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 Ridgid 65A question & hints on using it would be appreciated.
Author: Kiwi DIY (Non-US)

n-US)

I have just bought a Ridgid 65A threader because an operator of an excavator bent our Bore's Liner pipe to about 30ยบ of angle. I have never threaded a large (for me at least) 2" pipe before.

The tool seems to have all the bits in place and the Dies cutting edges seem sharp to the touch. Have been trying to find out if replacements are still available for this older model of tool but Xmas has closed all suppliers down here in NZ which is now in our summer Christmas holiday season & bugger all people think of work, for about a month.
Does anyone know if the Dies are still available?

In the above comments and on YouTube, lots of oil is used, which I can understand but what hasn't been mentioned is anything about the actual size of the Dies.
The actual cutting face of the Die, seems to me, so short in cutting width, compared to all other Dies I have in other Taps & Dies sets. All my other sets are made in GB or Japan. eg. smaller 1/2" to 1 1/4" BSP, or Whit or metric & UNF

Would anyone have any explanation why that would be?

Happy New Year to all of ewes &
Cheers.

Because of less number of actual cutting edges, will I be in for major effort expenditure when I get to use this tool, or will that cause the effort to be lessor than a wider cutting edge?

The 2" pipe which is bent, I will cut off with an large angle grinder & cut off disc.
The straight bit of tubing sticking up up about a foot in the hole in the ground. This exposed, foot high bit of 2" pipe, is the piece of pipe which I intend to cut a thread into The hole is about 5 ft deep hole.

Any offer of suggested ways of use, would be greatly appreciated.

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 Re: Ridgid 65A question & hints on using it would be appreciated.
Author: Curly (CA)

Try posting on the Ridgid forum ...... might have better luck.

[www.ridgidforum.com]

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 Re: Ridgid 65A question & hints on using it would be appreciated.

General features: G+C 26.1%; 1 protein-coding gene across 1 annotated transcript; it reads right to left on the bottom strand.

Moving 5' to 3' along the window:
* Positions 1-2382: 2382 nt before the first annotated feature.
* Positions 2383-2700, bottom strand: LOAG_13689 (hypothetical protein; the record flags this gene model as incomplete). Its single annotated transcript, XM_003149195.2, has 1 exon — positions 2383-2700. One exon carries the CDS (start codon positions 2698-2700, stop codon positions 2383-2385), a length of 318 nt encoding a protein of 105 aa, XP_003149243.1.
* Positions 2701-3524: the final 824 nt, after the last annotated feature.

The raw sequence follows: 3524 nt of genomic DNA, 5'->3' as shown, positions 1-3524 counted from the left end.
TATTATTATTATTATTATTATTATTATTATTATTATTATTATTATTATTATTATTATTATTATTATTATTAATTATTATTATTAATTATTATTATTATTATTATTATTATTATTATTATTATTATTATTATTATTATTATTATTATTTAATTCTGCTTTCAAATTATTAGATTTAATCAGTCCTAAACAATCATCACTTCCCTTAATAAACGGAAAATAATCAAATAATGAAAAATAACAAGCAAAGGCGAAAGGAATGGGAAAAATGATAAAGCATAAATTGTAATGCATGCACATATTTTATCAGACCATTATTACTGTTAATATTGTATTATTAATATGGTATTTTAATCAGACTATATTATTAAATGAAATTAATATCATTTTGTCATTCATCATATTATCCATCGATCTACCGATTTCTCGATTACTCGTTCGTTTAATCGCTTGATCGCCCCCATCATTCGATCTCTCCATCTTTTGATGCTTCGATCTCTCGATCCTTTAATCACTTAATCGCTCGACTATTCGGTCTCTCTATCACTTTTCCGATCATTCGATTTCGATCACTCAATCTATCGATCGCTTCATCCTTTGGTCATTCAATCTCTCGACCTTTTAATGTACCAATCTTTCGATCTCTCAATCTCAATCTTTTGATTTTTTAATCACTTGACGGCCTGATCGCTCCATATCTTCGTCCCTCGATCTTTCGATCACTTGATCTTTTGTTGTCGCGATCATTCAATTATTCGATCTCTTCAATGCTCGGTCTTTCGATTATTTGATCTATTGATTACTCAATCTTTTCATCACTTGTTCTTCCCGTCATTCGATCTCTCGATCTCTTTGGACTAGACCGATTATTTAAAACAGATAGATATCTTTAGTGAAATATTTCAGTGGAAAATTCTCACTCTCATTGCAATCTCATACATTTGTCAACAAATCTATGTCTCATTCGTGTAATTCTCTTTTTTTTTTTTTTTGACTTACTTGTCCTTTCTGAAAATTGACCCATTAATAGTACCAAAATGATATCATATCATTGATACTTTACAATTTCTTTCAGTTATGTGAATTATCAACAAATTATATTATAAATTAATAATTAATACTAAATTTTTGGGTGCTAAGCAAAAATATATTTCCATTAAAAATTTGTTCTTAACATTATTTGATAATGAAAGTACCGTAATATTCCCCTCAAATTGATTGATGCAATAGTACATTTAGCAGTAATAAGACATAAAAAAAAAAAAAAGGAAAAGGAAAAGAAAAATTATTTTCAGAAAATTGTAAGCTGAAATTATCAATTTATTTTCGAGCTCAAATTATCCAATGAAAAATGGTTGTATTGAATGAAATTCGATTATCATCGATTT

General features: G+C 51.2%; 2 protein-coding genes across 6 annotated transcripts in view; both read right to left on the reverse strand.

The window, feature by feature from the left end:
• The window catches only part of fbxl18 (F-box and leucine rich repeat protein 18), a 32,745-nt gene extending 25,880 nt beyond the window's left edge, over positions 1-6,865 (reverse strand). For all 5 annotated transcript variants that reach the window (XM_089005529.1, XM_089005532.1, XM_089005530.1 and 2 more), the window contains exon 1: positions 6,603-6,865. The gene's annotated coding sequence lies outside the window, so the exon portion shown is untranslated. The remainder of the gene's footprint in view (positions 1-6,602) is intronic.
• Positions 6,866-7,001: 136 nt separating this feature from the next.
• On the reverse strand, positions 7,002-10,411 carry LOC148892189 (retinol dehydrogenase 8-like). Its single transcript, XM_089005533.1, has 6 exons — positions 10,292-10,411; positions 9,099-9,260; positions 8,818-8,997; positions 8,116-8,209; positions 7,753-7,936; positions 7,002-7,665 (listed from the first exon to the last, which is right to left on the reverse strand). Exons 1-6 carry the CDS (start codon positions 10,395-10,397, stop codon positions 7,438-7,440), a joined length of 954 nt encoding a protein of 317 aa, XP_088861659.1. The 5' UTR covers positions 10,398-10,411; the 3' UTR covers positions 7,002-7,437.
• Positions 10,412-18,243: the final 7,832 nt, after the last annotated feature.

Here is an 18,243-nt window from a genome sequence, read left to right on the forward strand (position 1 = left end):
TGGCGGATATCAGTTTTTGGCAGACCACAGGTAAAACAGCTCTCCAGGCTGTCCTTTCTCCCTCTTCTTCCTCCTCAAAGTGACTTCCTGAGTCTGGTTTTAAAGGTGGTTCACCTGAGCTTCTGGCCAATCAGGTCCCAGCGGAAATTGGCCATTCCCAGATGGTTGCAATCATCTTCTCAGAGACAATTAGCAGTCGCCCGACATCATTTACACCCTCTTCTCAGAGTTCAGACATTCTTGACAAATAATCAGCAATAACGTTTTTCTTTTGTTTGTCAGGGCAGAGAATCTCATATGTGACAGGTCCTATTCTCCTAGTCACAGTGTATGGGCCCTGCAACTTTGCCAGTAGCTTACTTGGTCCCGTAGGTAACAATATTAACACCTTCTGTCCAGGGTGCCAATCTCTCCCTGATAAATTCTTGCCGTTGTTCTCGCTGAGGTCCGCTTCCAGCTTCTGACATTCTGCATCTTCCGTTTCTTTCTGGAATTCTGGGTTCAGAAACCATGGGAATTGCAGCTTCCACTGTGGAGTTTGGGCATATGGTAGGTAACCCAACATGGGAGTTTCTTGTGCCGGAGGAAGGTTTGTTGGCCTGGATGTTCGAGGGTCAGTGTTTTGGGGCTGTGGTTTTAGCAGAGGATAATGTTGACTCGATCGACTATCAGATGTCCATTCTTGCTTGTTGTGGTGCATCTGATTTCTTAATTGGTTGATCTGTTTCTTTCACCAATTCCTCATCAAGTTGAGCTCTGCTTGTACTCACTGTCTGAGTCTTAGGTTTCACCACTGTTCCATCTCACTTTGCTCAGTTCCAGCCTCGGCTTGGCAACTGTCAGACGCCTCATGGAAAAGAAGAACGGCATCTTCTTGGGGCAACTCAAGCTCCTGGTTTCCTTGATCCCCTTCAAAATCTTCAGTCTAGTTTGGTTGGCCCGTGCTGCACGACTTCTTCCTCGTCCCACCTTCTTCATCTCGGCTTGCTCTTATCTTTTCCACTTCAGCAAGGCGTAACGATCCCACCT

Author: bernabeu (SC)

[cdn2.ridgid.com]

= = = = = = = = = = = = = = = = = = = = = = = = = = =

Retired U.A. Local 1 & 638 ~ Measure Twice & Cut Once

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 Re: Ridgid 65A question & hints on using it would be appreciated.
Author: hj (AZ)

The other dies have to make the entire tapered thread so they are the width of the finished thread. the effort expended increases as the die has to remove more and more metal as it proceeds. The 65A is a "receding die" stock so the die moves outward to create the taper and the thread is made, and effort required is almost constant, if not a little less at the end of the thread. If you ever had to use a "solid block die" stock to cut a 2" thread you would appreciate the difference between the two types immediately. The difference between a 65, 65A, and 65C is that the original one could jam if you did not stop threading at the end. The 65A and 65C disconnect when the thread is finished. The 65C is self-centering and takes some ingenuity to cut a "crooked thread", while it is very easy to do it with a 65 or 65A. (side note. Crooked threads were sometimes a necessity when working with threaded drainage piping.)



Edited 1 times.

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 Re: Ridgid 65A question & hints on using it would be appreciated.
Author: StephenParaski (MI)

Have you ever looked at the Chinese "Swordfish" brand? I have a head that will do 1/4" to 2" with changing die heads and it ratchets. About $75 USD

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